In an economic emergency, increased R&D spending is a bold vote of confidence in Britain’s innovators

It is a fortnight since the Chancellor announced the Spending Review for the year ahead. At a time of national crisis and in the teeth of an “economic emergency”, there are tough choices to be made.

Unemployment is anticipated to peak at 7.4%, the economy will be at least 3% smaller by 2025 than before the pandemic – the aftermath of Covid-19 and the hardship it has produced will be felt for many years to come. 

The government has chosen to pursue a large-scale programme of increased infrastructure and R&D investment to resurrect the economy, generate the jobs to replace those lost, re-balance the regional disparities that are so entrenched in the UK, and deliver its net zero ambitions and ‘Green Industrial Revolution’ by 2050.

The R&D and infrastructure ambitions are very welcome, especially when public finances are under such pressure. We must now translate ambition into action. Given the urgent economic situation, we must not waste a day in kick-starting the growth and resilience of start-ups and SMEs with well targeted funding to drive future innovation and job-creation. 

Traditional government R&D grant funding tends to freeze these untested small but high-potential businesses out of programmes in favour of large well-established, well-connected incumbents. The £15bn of R&D and infrastructure spending is a sizable investment of public money. The government (and no doubt the public) will want to make sure that money goes far and benefits as many of Britain’s innovative businesses as possible. I believe that the government can achieve these aims by directing £200 million across five years to fund challenge prizes that deliver the game-changing innovation that the National Infrastructure Strategy is demanding. 

Challenge prizes provide seed funding and support to a broad and diverse cohort of innovators, and pay out a large reward, only after a solution is proven to work, no matter which company or where they are located in the country. This de-risks investment in start-ups and small businesses, and unlocks access to a swathe of innovators that the UK currently does not fully benefit from.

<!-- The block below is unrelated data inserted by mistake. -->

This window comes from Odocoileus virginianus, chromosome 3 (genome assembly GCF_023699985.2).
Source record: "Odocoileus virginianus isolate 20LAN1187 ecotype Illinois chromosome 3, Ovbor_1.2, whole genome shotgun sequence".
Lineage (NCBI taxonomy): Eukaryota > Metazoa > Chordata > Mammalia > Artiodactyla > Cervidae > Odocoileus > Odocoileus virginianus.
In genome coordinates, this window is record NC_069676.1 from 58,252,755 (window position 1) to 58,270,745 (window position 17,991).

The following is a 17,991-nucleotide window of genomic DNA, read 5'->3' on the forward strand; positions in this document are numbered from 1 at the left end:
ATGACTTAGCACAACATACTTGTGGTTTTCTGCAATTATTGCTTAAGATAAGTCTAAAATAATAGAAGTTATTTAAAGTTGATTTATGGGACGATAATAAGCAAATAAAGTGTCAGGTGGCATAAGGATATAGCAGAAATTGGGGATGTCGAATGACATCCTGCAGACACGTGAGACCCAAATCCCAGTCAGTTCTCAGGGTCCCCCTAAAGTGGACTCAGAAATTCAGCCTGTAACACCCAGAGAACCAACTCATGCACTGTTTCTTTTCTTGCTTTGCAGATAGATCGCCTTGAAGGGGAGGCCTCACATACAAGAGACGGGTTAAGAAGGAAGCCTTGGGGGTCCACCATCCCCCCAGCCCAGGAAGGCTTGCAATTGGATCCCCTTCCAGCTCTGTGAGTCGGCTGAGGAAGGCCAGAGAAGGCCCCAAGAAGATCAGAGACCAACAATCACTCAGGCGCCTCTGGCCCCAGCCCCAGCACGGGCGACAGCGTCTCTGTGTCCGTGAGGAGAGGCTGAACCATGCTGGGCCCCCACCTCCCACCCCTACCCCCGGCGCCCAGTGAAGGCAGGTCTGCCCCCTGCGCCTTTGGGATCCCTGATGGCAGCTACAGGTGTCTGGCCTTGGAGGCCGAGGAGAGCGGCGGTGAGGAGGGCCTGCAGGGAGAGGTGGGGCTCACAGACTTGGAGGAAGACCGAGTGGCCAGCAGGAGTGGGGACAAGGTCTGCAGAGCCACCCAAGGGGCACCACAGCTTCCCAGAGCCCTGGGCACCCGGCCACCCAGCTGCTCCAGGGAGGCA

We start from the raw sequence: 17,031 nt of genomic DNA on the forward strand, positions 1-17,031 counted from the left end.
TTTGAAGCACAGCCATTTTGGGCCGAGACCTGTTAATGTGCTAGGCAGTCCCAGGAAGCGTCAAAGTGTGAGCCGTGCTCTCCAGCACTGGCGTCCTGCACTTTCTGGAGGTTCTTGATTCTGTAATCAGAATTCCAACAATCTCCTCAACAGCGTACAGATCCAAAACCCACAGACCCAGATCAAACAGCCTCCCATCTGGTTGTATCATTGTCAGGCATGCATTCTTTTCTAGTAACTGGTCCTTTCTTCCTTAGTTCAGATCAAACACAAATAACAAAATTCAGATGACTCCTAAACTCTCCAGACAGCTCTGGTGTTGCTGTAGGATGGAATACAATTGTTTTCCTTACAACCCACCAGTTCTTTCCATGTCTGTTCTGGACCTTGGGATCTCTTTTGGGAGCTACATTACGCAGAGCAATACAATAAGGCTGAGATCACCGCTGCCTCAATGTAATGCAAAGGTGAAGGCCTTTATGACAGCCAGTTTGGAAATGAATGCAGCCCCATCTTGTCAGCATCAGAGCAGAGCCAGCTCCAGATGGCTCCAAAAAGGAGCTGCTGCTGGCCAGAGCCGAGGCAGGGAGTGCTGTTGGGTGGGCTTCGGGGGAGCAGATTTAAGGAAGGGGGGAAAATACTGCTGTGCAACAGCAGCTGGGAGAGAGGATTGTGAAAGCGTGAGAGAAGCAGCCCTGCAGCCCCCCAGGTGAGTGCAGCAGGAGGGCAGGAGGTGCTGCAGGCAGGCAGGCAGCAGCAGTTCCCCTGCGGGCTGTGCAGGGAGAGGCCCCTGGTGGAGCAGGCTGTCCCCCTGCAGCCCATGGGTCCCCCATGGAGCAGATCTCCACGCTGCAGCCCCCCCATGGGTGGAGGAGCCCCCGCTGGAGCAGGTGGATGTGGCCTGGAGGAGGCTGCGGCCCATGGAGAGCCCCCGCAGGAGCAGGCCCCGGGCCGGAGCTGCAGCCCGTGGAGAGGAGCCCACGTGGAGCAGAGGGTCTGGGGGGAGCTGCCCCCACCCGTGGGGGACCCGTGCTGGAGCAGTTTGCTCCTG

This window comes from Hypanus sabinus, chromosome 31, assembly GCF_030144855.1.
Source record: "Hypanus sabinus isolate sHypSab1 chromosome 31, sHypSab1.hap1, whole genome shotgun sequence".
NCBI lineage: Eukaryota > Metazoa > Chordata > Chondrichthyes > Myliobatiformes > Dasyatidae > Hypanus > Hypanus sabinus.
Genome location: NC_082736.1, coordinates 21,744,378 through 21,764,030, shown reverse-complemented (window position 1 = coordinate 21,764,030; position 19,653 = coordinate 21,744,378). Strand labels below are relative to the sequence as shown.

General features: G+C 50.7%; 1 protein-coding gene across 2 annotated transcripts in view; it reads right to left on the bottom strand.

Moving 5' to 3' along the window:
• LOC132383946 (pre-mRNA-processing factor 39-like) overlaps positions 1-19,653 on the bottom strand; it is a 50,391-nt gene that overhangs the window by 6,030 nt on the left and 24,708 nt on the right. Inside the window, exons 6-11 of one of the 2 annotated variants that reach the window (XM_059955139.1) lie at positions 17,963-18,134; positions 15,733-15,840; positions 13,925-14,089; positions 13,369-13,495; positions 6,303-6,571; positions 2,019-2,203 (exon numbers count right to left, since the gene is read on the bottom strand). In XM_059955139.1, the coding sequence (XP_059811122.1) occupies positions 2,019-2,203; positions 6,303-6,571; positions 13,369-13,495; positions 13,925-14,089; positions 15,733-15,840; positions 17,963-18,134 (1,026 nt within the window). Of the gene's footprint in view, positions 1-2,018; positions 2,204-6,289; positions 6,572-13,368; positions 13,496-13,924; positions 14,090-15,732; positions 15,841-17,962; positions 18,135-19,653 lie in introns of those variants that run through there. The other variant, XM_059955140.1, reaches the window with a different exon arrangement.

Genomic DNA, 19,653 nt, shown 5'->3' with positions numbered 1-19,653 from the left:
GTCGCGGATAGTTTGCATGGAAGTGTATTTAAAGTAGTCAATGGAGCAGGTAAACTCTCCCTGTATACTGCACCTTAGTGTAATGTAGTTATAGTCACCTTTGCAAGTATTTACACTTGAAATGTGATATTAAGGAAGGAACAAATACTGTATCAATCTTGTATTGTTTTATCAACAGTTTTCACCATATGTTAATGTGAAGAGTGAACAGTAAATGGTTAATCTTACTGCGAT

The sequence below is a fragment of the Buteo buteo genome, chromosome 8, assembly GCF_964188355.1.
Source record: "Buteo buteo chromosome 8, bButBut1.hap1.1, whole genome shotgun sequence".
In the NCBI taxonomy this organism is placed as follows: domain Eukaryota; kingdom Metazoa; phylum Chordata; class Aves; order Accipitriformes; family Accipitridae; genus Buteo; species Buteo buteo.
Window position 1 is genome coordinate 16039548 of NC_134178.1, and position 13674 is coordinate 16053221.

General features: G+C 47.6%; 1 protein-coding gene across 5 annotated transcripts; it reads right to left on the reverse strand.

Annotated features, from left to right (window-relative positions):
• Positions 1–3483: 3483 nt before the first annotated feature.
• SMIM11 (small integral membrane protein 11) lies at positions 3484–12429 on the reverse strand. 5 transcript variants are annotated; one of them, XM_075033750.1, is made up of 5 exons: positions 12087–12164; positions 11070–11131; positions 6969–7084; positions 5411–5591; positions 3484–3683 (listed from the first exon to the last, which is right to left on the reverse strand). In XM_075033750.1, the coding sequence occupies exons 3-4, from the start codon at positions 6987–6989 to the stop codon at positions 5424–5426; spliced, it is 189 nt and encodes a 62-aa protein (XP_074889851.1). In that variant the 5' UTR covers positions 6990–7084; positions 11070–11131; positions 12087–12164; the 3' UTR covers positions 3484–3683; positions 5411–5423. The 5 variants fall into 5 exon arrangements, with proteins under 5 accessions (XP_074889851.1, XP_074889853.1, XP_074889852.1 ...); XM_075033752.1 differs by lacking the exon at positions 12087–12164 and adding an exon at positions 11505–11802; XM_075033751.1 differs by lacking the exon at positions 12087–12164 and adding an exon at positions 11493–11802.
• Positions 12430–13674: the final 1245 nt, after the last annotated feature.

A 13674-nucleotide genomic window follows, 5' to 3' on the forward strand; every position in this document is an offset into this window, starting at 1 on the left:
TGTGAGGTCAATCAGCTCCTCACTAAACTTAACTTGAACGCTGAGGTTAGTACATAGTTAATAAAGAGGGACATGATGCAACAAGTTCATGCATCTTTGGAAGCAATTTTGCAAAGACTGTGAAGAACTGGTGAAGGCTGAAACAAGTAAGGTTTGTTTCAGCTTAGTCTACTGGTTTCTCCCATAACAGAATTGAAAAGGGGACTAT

Noticeably absent from the Spending Review was the previous commitment in the spring Budget to increase annual R&D spending to £22bn a year by 2024/25. After the worst economic contraction in three centuries, it’s perfectly understandable that this will be subject to review.

I firmly believe that sustained bold investment in British R&D and innovation will help us regain our footing and encourage the government to stay the course and stick to their plans.

Challenge prizes could be harnessed by the UK in space to launch an orbital solar power plant, to find new treatments for rare diseases using genomic data and accurately and effectively track urban air pollution. They can be used to reduce the emissions of our vital maritime sector and advance the development of negative emissions technology to remove the excess greenhouse gasses that are wrecking the climate.

A programme of well-funded, high-impact challenge prizes has huge potential for the growth of the UK space, maritime and genomic medicine sector, as well as delivering the massive innovation leaps necessary for achieving the government’s Net Zero mission.

Nesta Challenges published the Great Innovation Challenge in July 2020, exploring the capacity of recent high-profile international challenge prizes to tap into a rich seam of innovators that are too often overlooked by traditional R&D funding mechanisms. Since then it has been developing a series of prize briefs with partners in the British innovation sector, highlighting opportunities for prizes to deliver game-changing innovations to solve the challenges of the decades ahead, including:

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